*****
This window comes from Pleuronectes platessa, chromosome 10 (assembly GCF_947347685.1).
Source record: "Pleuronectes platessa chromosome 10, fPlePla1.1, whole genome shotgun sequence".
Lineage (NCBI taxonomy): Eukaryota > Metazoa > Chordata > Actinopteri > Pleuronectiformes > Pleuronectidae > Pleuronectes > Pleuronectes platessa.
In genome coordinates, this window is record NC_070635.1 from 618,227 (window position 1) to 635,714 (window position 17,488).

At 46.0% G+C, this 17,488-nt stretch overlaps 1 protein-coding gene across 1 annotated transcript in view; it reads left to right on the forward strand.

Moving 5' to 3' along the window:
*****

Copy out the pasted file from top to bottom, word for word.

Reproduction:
This window comes from Pleuronectes platessa, chromosome 10 (assembly GCF_947347685.1).
Source record: "Pleuronectes platessa chromosome 10, fPlePla1.1, whole genome shotgun sequence".
Lineage (NCBI taxonomy): Eukaryota > Metazoa > Chordata > Actinopteri > Pleuronectiformes > Pleuronectidae > Pleuronectes > Pleuronectes platessa.
In genome coordinates, this window is record NC_070635.1 from 618,227 (window position 1) to 635,714 (window position 17,488).

At 46.0% G+C, this 17,488-nt stretch overlaps 1 protein-coding gene across 1 annotated transcript in view; it reads left to right on the forward strand.

Moving 5' to 3' along the window: